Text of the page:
Thinking big and multimodal

I joined FTA, the organisation that speaks on behalf of the logistics industry, in July 2017 as its Director of Policy. FTA has a strong team of 15 expert policy managers who are specialised in policy areas such as environment, urban issues as well as each region and each mode. All our polices are grounded in real-world advice, with more than 350 members attending our Council meetings each quarter. This supports our offer to government to help it land its policies in the best possible way with fewest unintended consequences for UK plc.

The road to crime

Security is key to the success or failure of any organisation and it’s not just the responsibility of the boardroom.

Security threats are continuously evolving – who would have thought 20 years ago that cybercrime would have been one of the greatest threats today – and so simple for the criminal to carry out from the comfort of their own home anywhere in the world?

Setting the standards

Without suitable apprenticeships standards against which to train recruits, the Apprenticeship Levy is nothing more than a secondary tax on the logistics sector. The FTA, the business organisation which represents the sector, is concerned that logistics businesses, which employ more than 2.5 million people and contribute over £121 billion to the nation’s Gross Value Added, will use vital funds which could be utilised to train the workforce of tomorrow.

Disjointed regulations hit hauliers hard

When will politicians get it? These clean air zone charges will make me pack up my business. Who will make the deliveries with no lorries servicing cities?

These are just a few of the comments from RHA members which sum up the fury and frustration over clean air zone user charging – including London’s ULEZ.

We’ve done much to water down the worst plans; successfully winning the argument for lower charging in Leeds – and winning the no-charge at all argument in cities such as Southampton and Nottingham. But much more needs to be done.

No deal Brexit tariff plans a 'mixed bag' for EU traders

The Government’s proposed tariff regime to apply temporarily in the event of a no-deal Brexit is a mixed bag for the UK’s EU traders.  

While the structure is undoubtedly well-intentioned and will cause some UK businesses to breathe sighs of relief, it also contains potentially significant weaknesses which could well grow to haunt the government and industry.  

Why a Brexit extension is best for British businesses

Given that the Brexit referendum was only advisory, not in any way binding, there have really always been four potential outcomes open to us: leave with no deal, leave with Theresa May’s deal, leave the EU but remain in the customs union, and remain.

Why you should continue to prepare for a no-deal Brexit

The UK’s EU traders should continue preparing for a calamity no-deal Brexit, as this remains a strong possibility and could still occur this month.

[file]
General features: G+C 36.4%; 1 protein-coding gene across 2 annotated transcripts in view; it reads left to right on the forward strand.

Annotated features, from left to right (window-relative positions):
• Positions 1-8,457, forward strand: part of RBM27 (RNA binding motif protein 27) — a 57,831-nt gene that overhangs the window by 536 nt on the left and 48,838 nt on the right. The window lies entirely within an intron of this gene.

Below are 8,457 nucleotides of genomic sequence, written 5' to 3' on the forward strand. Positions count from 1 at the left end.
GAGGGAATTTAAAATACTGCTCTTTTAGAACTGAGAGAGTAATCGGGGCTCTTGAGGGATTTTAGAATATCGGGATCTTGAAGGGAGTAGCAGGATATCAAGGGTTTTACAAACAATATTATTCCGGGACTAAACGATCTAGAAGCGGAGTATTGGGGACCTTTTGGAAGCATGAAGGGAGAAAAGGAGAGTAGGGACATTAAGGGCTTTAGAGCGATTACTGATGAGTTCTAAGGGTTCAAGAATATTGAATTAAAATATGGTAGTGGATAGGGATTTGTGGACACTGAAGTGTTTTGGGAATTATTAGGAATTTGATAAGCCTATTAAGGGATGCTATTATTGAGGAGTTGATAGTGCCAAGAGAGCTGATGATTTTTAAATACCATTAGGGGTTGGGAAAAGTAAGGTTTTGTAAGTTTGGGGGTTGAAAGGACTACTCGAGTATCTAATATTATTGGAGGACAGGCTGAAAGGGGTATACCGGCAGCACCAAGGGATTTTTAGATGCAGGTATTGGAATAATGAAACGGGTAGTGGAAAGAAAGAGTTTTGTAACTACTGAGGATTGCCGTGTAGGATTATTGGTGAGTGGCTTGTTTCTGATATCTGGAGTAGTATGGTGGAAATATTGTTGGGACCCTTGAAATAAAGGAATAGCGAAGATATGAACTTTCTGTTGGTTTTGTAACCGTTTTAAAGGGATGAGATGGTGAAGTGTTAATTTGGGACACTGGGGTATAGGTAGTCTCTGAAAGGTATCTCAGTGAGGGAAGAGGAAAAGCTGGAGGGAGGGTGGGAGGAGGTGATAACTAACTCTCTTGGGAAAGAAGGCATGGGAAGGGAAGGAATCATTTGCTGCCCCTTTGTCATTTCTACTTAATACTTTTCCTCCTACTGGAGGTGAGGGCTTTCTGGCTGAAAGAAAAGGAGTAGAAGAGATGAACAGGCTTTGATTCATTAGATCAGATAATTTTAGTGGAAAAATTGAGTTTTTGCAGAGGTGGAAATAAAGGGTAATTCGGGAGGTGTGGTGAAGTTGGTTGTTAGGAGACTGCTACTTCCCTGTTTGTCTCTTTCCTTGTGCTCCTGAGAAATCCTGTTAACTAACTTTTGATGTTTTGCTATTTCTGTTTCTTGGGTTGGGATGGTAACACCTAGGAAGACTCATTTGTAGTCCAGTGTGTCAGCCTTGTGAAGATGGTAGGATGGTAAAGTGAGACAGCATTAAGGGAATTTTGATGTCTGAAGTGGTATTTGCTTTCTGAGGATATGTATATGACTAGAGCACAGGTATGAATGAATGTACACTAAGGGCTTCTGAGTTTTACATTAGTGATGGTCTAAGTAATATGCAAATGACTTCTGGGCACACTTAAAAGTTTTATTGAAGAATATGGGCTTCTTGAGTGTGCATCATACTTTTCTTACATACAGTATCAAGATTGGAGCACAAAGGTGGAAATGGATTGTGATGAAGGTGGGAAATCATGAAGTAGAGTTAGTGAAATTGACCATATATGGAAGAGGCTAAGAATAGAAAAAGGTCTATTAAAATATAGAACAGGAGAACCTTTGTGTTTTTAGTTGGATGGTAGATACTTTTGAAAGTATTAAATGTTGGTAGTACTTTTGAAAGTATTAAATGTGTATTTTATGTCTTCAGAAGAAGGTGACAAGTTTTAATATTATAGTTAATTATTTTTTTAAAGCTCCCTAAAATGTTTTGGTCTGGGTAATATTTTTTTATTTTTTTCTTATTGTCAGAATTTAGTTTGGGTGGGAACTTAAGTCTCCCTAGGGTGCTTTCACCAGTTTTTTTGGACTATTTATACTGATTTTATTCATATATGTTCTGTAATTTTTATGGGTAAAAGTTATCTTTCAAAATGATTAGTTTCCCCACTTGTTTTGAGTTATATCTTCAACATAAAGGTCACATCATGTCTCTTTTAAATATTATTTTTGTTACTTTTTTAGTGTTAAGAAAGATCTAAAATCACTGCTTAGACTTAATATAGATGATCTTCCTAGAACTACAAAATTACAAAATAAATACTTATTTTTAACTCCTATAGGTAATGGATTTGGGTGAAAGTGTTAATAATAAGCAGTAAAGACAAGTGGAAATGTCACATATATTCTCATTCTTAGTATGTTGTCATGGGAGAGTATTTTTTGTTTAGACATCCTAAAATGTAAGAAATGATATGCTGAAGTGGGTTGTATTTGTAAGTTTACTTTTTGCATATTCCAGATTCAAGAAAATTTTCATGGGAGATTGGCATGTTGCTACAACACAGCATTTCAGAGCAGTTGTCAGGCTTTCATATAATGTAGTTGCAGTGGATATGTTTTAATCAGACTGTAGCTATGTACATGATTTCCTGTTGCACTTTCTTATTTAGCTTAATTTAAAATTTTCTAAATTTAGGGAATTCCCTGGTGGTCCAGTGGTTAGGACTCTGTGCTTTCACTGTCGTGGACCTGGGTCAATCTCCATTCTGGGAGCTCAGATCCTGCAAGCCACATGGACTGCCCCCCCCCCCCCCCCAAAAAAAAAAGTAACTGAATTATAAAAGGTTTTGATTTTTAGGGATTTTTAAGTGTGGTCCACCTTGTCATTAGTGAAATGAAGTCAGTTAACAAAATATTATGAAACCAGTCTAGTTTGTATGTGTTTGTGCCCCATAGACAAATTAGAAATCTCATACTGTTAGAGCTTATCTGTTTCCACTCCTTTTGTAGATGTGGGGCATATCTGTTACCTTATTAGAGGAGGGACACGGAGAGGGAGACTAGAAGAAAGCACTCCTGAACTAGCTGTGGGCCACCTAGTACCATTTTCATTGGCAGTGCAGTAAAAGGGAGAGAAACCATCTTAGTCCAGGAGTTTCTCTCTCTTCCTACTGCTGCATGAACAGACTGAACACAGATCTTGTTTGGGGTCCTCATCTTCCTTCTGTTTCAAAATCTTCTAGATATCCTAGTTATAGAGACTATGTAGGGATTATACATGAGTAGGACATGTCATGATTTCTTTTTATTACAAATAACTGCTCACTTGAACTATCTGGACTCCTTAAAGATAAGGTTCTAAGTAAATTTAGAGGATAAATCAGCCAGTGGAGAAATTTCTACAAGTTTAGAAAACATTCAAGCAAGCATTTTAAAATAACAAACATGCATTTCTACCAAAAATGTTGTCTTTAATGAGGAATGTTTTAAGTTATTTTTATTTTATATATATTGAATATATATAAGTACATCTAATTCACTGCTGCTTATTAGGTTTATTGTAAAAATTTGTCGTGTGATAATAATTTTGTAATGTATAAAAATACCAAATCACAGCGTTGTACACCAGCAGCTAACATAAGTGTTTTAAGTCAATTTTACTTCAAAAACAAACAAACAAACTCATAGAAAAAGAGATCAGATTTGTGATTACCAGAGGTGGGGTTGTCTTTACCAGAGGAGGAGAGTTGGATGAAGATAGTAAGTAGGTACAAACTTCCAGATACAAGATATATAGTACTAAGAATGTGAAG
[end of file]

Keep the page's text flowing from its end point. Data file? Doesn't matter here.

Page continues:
There is currently understandable relief among affected businesses at concessions Prime Minister Theresa May has made in the event of a revised withdrawal agreement being rejected by the Commons in the next couple of days.  

Logistics 2050 - Where is the industry going?

From drone technology and robotics to self-driving vehicles, the world around us is changing fast. As a result, the logistics sector is embracing new technologies and solutions more quickly than other business areas. While the industry has many challenges ahead – such as skills shortages, operational restrictions and Brexit – there are also many opportunities available for those brave enough to embrace our newly connected world.  

Driver CPC: Are you up to date with your training?

HGV drivers have to do 35 hours of periodic training every five years to operate a lorry. They can be fined up to £1,000 for driving professionally without it.

In the months leading up to the last DCPC phase deadline there was a huge scramble to squeeze people onto courses as operators realised they were running out of time. Operators found themselves competing with each other at the eleventh hour for a limited number of spaces and then struggling to manage short notice abstractions whilst their staff were off on their courses.

New decade will bring new IT challenges

It is important to warn shippers and freight forwarders of the need to act during the first half of this year to ensure that their IT systems are ready for the end of extended support for the Windows 7 and Windows Server 2008 operating systems on 14 January 2020.

The end of Windows 7 support has been creeping towards us for a very long time now. Windows 7 has been a loyal servant to many of our customers and to businesses worldwide since its launch in 2009, but it’s now time to move things forward.